The full title of this book is Optimize Your Trading Edge: Increase Profits, Reduce Draw Downs, and Eliminate Leaks in Your Trading Strategy by Bo Yoder (2008).
The key idea of this book is that all strategies work, but only some of the time. So what is needed is to identify when a strategy alternates between its payout / payback cycle and reduce your risk exposure during the payback period.
Two other major ideas include: (i) it is better to go for low accuracy / high reward-to-risk ratio strategies, as opposed to high accuracy / low reward-to-risk ratio strategies, and (ii) analyze the crowd when reading charts and pay attention to the market’s reaction at points where you expect large order flow to come in.
These are all good points highlighted by the author, and should help to improve your trading edge. Overall, I think this book is a good read. The writing is clear, not overly verbose, and the key points are well presented. Coming in at 200+ pages, this can also make for a quick reading.
The book comes with some spreadsheets that you can use to plot your equity curve to help identify the payout / payback cycles. Those are available after signing up for Bo Yoder’s mailing list @ http://www.boyoder.com/events.html.
Analyze Your Trading Systems from a Cyclical Perspective
- For every style of trading, there is a payout / payback cycle where there is a natural constant shift from market alignment to market misalignment.
- Focus on strategies that (i) stay in the payout phase most often, and (ii) offer the most accurate payout / payback cycle predictability.
Identifying and Reacting To Your Payout / Payback Cycle
- Calculate your expectancy per trade.
- Analyze your trading log to identify the sine waves of payout / payback cycles with respect to your baseline profit expectation per trade.
- Identify any keystone event that tends to precede a change in the cycle.
- Reduce your trade frequency and aggressiveness during payback periods.
Risk Management and Position Sizing Using the 10K Rule
- Determine 1 unit of risk
- 1 unit = the amount ($) of risk taken for a position.
- Set 1 unit in a way such that your account would be wiped out if your strategy experiences its worst draw down ever for 3 consecutive times.
- Express the worst experienced draw down of your particular trading strategy in terms of the number of risk units lost. Multiply that by 3, and equate that to your account size to back out the dollar value of 1 unit of risk.
- Monthly cap
- I don’t care to expose myself to more than a 10% draw down on my equity in a given month.
- Intraday Trading
- Most day trading strategies produce 10 to 20 units of profit during their payout cycles, and 5 to 10 units of loss during payback.
- I tend to risk 0.25% to 0.5% on my intra day positions.
- Swing Trading
- Swing trading strategies tend to produce 5 to 8 units of profit in payout, 3 to 5 units of draw down when in paycheck.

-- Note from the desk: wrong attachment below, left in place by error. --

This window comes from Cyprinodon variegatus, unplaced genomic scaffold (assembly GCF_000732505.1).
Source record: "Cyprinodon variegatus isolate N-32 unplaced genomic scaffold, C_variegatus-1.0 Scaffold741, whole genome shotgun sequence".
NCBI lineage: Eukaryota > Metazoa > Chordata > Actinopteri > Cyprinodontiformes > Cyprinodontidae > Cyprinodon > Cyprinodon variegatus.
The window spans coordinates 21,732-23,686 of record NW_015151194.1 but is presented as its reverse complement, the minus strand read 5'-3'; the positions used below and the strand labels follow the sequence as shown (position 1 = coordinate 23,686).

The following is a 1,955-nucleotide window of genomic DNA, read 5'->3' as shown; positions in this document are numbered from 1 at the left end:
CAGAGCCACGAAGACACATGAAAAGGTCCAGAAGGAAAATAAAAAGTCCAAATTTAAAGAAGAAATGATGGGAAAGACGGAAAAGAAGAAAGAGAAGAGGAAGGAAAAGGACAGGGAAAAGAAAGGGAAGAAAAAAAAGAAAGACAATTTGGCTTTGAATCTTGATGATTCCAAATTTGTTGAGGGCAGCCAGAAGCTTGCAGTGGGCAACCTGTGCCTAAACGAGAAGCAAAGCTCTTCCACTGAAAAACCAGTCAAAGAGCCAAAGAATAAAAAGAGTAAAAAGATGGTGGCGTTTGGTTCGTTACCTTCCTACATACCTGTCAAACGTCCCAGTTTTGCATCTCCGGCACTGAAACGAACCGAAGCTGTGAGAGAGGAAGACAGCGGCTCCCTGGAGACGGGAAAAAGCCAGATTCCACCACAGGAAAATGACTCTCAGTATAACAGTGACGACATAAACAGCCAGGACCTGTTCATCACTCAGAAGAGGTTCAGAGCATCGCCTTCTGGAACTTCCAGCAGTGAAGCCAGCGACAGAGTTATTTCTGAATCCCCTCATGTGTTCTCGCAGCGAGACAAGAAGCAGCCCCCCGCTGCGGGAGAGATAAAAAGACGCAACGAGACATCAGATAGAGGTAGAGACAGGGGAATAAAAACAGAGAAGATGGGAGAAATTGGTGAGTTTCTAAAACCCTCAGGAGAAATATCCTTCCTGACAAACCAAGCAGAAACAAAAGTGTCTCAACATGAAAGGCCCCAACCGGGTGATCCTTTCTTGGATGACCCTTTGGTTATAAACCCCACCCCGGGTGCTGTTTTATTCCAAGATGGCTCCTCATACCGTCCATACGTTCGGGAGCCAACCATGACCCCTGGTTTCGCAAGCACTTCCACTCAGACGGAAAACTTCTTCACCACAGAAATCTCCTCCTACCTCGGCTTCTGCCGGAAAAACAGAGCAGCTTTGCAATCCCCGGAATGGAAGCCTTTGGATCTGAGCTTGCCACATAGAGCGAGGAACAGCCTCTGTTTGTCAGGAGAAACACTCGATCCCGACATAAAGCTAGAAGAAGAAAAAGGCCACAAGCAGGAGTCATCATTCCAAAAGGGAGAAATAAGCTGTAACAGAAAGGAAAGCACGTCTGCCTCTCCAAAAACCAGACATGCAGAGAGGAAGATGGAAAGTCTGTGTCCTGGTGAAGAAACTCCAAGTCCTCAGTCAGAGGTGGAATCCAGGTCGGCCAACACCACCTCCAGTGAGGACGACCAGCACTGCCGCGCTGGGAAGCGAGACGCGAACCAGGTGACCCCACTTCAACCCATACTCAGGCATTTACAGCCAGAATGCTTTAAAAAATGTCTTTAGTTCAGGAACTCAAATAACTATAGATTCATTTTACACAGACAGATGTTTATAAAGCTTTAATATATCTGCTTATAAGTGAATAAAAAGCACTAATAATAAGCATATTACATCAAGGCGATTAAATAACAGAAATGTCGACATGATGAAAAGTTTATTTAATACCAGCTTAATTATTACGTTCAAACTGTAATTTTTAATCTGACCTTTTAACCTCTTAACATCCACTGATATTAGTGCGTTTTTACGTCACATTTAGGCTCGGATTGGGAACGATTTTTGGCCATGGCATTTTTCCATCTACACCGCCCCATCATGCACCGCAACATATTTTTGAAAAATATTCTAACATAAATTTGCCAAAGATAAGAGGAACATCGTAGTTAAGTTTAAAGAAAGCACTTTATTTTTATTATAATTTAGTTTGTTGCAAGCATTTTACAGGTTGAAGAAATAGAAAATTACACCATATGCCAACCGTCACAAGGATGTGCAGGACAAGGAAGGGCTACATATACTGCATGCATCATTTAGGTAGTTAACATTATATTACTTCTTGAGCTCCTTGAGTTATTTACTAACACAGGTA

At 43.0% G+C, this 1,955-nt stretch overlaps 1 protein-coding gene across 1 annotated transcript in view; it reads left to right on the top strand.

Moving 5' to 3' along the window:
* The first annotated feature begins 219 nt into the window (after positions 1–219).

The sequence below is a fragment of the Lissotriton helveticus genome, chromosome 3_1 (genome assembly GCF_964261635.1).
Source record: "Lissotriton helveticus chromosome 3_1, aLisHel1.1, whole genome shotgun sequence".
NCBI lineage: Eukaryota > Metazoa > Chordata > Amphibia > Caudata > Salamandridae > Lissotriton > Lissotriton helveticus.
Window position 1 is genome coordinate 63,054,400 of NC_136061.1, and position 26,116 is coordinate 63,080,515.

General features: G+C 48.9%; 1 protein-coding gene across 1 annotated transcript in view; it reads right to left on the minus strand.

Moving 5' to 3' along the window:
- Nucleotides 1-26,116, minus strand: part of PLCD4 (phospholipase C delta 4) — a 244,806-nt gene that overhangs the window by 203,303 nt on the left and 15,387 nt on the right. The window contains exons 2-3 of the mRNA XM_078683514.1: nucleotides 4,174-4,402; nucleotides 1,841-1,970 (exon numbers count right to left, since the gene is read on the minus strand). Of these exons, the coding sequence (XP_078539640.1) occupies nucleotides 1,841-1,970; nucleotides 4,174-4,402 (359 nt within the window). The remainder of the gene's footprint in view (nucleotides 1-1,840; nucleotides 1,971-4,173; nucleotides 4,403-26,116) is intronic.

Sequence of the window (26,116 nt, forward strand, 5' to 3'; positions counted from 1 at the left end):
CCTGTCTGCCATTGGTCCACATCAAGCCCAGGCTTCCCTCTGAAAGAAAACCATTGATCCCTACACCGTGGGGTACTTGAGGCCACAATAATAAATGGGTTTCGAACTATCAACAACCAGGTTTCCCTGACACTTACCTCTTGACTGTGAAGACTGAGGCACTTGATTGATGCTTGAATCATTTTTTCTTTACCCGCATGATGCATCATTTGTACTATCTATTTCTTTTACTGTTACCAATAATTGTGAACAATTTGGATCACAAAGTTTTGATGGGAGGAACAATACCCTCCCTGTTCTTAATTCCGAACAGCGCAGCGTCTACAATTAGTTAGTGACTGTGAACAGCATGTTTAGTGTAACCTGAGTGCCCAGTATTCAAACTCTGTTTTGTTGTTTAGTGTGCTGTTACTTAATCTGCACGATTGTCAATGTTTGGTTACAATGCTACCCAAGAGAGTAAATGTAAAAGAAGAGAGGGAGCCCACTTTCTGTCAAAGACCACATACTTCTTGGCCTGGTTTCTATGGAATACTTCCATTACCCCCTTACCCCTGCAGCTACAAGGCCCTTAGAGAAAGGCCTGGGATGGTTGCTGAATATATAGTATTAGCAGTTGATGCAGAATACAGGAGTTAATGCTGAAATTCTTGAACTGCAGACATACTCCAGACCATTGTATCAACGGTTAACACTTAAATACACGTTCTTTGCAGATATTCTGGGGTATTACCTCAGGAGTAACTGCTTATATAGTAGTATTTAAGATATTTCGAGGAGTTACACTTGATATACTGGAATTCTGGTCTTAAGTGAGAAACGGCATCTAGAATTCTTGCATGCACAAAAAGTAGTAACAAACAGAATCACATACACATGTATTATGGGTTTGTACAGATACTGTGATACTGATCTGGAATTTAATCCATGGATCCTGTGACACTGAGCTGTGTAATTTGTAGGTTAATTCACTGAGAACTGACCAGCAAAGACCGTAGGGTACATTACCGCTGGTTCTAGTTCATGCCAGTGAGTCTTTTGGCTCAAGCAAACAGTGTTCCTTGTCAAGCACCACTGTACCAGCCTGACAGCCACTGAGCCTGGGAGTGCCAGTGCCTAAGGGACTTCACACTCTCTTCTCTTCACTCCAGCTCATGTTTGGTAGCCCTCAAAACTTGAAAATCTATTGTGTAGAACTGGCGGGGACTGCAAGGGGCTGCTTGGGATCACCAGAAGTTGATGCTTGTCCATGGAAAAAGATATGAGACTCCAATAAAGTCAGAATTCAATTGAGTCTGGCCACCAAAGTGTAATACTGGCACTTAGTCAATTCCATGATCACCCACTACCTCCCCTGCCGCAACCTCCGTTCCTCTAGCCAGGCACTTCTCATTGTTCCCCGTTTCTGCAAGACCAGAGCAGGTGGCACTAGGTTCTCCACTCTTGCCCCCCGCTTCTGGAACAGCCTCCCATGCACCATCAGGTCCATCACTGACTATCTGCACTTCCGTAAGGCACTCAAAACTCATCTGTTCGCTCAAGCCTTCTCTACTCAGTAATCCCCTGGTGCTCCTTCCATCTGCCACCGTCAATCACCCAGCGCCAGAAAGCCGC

- I tend to size my swing trades for a 1% risk.
- Expected Return for Risk Taken
- For every $100 risked on an average trade, a skilled professional speculator should expect to realize approximately $10,000 in income per year. [My note: This means that if $100 is 1% of equity, you would expect to make 100% of your equity per year.]
Analyze Negative Excursion to Determine Stops
- Measure the average negative excursion of your trades to determine the stop-loss level that will deliver the % accuracy rate that you require.
Go For Low Accuracy High Reward-Risk Strategies
- The majority of traders spend enormous amounts of time and money searching for ways to increase their accuracy, failing to realize that they could dramatically increase their bottom line by focusing the same amount of energy on increasing their average risk-reward ratio.
- A trader must be willing to accept the more volatile equity curves that a low accuracy/high risk reward trading model delivers, but the added profitability at the end of each quarter should more than offset any mental stress.
- As is often the case in this perverse business, the biggest edges and most dramatic profitability come from the low accuracy/high risk-to-reward trading strategies.
- Develop edges built around the market open, around the market close, around seasonal tendencies, and the relationship of stocks in similar sectors.
- Minimum Profit Objective (i.e. minimum reward-to-risk ratio) = (100 – Win Rate) / (Win Rate). The statistical break even win rate for a 2:1 trading strategy lies near 34%.
Explore Entry Upon Qualification to Improve Your Reward-To-Risk Ratio
- A common strategy is to identify a trade as a qualified candidate, but only enter when the stock crosses a trigger level (e.g. break above the previous day’s high).
- Analyze how much your accuracy would suffer if you had entered the trade as soon as you identified it as a qualifying pattern, and how much your reward-to-risk ratio would increase (since your entry price would be better, so your risk is lower and your reward is higher). Then calculate your trade expectancy and compare with your previous system to see if the increase in reward-to-risk would more than offset the decrease in accuracy.